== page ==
Here we go! And now we’ve arrived to the collection of cards we’ve all been waiting for. One deck archetype in retro Pokémon towers over the rest. We’re referring to Haymaker, of course. Haymaker simply collected the three basic Pokémon with reasonable 70 HP and cheap, effective attacks and unleashed them upon the world together in a flurry of…well, haymakers. Hitmonchan is likely the worst of the three Pokémon used in Haymaker by just a smidge. The need for two fighting energy makes him less versatile than his two counterparts. A new Hitmonchan is in Sword & Shield with an inflated attack and HP but the competitive Pokémon meta may have passed him by.
Next up is Electabuzz. ‘Buzz boasts basically the same stats as Hitmonchan but makes everything a little cheaper with only a small downside. It’s truly hard to beat 30 damage with the potential for more for only two total energy. Sure, Electabuzz could hurt himself in the attempt but his upsides make him a worthy Haymaker inclusion.
3. Scyther (Jungle)
Scyther is the best of the Haymaker bros by a very slim margin. The fact that his main attack requires all colorless energy makes him extremely versatile and useful. He can be inserted into just about any deck and deliver 30 damage turn after turn. Not only that, but he is the only one of the main Haymaker trio not to have any retreat cost. Even his resistance to fighting types is tremendously helpful as it inoculates him against other Haymakers. And his weakness is the rare fire type as well. But really, however you choose to rank Hitmonchan/Scyther/Electabuzz is fine. All three are inseparable as the best Pokémon that the early version of this game had to offer. Still, there are two non-Pokémon even better.
Players of other non-Pokémon trading card games know that there is one fundamental truth to the format: card draw is hard to come by. Drawing cards is the engine through which players play any card game, and game designers don’t want to make the act too easy, lest it throw off the balance of power in any given game. Pokémon apparently had no such concerns. Bill lets you draw two cards. Simple, elegant, and hilariously powerful. There are no drawbacks whatsoever. Whenever you have Bill in hand and on your turn, you can play him to get two cards. Try explaining the simplicity of that to a Magic: The Gathering player who has to pay two to three mana for a similar effect. In Sword & Shield, the Trainer “Hop” allows you to draw three cards, but as a Supporter card can only be played once per turn.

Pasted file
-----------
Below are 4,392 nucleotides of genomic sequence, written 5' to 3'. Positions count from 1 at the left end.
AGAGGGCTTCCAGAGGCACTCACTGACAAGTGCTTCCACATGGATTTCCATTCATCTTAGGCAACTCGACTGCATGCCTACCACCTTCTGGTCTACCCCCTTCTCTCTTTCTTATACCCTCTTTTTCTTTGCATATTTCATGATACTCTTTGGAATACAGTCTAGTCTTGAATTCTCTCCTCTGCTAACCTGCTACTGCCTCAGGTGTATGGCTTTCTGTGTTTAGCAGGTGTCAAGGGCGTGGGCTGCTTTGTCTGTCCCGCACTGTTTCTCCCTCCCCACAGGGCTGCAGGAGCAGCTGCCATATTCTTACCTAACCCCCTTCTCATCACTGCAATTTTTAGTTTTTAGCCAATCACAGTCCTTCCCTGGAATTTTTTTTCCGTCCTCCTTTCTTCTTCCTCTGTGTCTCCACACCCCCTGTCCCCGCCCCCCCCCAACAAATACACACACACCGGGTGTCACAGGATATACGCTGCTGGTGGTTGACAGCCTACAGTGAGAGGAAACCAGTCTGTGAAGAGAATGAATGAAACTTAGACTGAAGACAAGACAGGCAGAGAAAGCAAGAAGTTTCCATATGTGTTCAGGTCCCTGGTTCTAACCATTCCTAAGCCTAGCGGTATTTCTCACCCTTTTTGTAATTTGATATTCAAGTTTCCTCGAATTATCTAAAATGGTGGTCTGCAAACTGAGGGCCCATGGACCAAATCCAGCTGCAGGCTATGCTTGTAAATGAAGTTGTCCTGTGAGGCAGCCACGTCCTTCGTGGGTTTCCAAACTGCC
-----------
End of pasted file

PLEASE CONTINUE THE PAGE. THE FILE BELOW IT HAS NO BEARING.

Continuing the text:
1. Professor Oak
The only thing better than drawing one card is drawing seven. Yes. Seven…SEVEN…S-E-V-E-N. Granted, Professor Oak comes along with the stipulation that you must discard your hand first. But if you play your cards right (literally), you can essentially pull off a six-card draw for the price of one Trainer. And even if you already have a few cards in hand, playing Oak at the right time will almost always change the entire complexion of your game. Professor Oak isn’t just the best card from Pokemon’s base set, it might be among the best cards ever printed. And the best part is that Oak’s legacy lives on in the many new “Professor” cards in modern Pokemon sets. Professor’s Research in Sword & Shield has the exact same effect, but like “Hop” is a Supporter card, limiting its use to one turn. Of course, with either Oak or Research, that shouldn’t be a problem.